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In English we use the word "combination" loosely, without thinking if the order of things is important. Now we do care about the order. It has to be exactly In other words, there are n possibilities for the first choice, THEN there are n possibilites for the second choice, and so on, multplying each time.

So, our first choice has 16 possibilites, and our next choice has 15 possibilities, then 14, 13, 12, 11, And the total permutations are:. In other words, there are 3, different ways that 3 pool balls could be arranged out of 16 balls.

But how do we write that mathematically? The factorial function symbol: But when we want to select just 3 we don't want combination formula with repetition multiply after How do we do that? There is a neat trick: This is how lotteries work. The numbers are drawn one combination formula with repetition a time, and if we have the lucky numbers no matter what order we win!

Going back to our pool ball example, let's say we just want to know which 3 pool balls are chosen, not the order. In fact there is an easy way to work out how many ways "1 2 3" could be combination formula with repetition in order, and we have already talked about it.

So we adjust our permutations formula to reduce it by how many ways the objects could be in order because we aren't interested in their order any more:. In other words choosing 3 balls out of 16, or choosing 13 balls out of 16 have the same number of combinations. We can also use Pascal's Triangle to find the values.

Go down to row "n" the top row is 0and then along "r" places and the value there is our answer. Here is an extract showing row Let us say there are five flavors of icecream: And just to be clear: Order does not matter, and we can repeat! Now, I can't describe directly to you how to calculate this, combination formula with repetition I can show you a special technique that lets you work it out.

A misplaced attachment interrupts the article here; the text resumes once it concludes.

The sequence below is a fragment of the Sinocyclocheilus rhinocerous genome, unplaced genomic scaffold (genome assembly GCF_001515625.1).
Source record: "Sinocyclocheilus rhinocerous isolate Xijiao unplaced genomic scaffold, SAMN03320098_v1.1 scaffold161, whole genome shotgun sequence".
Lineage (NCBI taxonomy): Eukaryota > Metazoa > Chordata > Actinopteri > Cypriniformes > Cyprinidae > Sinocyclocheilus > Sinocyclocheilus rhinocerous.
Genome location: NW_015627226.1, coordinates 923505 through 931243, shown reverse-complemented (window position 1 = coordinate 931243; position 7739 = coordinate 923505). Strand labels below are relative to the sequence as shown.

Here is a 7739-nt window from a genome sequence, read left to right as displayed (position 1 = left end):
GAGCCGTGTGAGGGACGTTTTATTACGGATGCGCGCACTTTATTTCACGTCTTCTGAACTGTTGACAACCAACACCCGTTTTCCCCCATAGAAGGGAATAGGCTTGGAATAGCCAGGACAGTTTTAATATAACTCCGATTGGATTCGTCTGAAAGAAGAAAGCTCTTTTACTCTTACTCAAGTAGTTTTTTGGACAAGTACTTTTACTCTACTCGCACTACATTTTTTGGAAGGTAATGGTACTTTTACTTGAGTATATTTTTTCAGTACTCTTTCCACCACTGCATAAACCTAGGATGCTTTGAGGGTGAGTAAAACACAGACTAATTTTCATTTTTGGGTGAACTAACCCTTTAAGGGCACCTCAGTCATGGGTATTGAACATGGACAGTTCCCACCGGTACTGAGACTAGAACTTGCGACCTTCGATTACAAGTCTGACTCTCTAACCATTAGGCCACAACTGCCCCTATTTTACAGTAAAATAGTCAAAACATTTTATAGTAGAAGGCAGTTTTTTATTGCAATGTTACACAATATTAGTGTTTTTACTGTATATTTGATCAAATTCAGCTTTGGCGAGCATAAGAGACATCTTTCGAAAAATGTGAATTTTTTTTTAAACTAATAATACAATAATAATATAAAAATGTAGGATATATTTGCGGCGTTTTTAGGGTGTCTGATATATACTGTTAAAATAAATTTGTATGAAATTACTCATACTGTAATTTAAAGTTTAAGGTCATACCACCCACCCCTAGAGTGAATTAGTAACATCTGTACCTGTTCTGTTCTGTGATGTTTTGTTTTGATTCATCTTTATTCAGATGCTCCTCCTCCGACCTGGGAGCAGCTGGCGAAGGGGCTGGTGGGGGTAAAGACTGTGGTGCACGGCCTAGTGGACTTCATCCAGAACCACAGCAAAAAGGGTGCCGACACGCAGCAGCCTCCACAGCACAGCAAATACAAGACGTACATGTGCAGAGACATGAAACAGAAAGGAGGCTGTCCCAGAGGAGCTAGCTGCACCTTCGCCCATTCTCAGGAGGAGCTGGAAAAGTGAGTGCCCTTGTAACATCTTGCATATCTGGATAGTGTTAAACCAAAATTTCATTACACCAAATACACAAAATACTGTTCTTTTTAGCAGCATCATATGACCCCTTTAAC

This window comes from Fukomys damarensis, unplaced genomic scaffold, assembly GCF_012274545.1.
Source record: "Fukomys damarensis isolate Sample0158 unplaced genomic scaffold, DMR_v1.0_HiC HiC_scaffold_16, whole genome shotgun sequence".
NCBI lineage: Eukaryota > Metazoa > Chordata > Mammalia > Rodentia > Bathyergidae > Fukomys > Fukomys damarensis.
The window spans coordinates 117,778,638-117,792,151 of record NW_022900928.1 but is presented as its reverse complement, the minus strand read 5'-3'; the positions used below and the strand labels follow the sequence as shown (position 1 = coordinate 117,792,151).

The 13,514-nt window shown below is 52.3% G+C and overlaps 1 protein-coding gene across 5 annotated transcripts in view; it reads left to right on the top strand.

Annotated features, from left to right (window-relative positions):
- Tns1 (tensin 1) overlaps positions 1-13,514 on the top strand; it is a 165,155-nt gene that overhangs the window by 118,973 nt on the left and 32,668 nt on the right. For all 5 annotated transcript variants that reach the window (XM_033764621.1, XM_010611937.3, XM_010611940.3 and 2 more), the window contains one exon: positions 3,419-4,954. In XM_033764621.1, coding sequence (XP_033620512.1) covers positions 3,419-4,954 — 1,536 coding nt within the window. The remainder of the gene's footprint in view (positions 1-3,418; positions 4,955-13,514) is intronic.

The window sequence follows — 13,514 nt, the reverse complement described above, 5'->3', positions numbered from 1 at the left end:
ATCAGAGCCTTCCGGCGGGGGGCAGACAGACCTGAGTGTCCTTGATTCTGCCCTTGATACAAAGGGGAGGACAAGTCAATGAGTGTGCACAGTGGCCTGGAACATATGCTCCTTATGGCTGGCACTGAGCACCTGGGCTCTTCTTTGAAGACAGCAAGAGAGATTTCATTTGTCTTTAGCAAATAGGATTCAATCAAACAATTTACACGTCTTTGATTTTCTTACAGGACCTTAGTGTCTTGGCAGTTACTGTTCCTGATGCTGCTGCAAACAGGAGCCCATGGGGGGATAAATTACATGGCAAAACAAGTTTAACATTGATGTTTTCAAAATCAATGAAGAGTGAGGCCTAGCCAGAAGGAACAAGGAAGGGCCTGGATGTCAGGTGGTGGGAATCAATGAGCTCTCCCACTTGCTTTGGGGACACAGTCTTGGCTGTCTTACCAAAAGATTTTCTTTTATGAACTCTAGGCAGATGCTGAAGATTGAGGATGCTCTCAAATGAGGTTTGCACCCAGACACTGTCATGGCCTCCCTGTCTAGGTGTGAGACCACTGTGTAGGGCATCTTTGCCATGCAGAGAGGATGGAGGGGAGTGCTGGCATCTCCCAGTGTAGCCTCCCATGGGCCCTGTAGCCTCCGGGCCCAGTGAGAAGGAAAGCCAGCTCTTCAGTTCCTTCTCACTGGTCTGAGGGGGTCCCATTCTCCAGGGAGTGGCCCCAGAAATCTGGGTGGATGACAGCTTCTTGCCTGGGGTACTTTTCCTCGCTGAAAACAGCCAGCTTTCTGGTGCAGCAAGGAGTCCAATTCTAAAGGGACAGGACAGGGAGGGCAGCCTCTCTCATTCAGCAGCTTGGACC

Think about the ice cream being in boxes, we could say "move past the first box, then take 3 scoops, then move along 3 more boxes to the end" and we will have 3 scoops of chocolate! So it is like we are ordering a robot to get our ice cream, but it doesn't change anything, we still get what we want.

We can write this down as arrow means movecircle means scoop. OK, so instead of worrying about different flavors, we have a simpler question: Notice that there are always 3 circles 3 scoops of ice cream and 4 arrows we need to move 4 times to go from combination formula with repetition 1st to 5th container. In other words it is now like the pool balls question, but with slightly changed combination formula with repetition. And we can write it like this:.

But knowing how these formulas work is only half the battle. Figuring out how to interpret a real world combination formula with repetition can be quite hard. Hide Ads About Ads. Combinations and Permutations What's the Difference? So, in Mathematics we use more precise language: When the order doesn't matter, it is a Combination.

When the order does matter it is a Permutation. So, we should really call this a "Permutation Lock"! A Permutation is an ordered Combination. To help you to remember, think " P ermutation After choosing, say, number "14" we can't choose it again. And the total permutations are: It may seem funny that multiplying no numbers together gets us 1, but it helps simplify a lot of equations.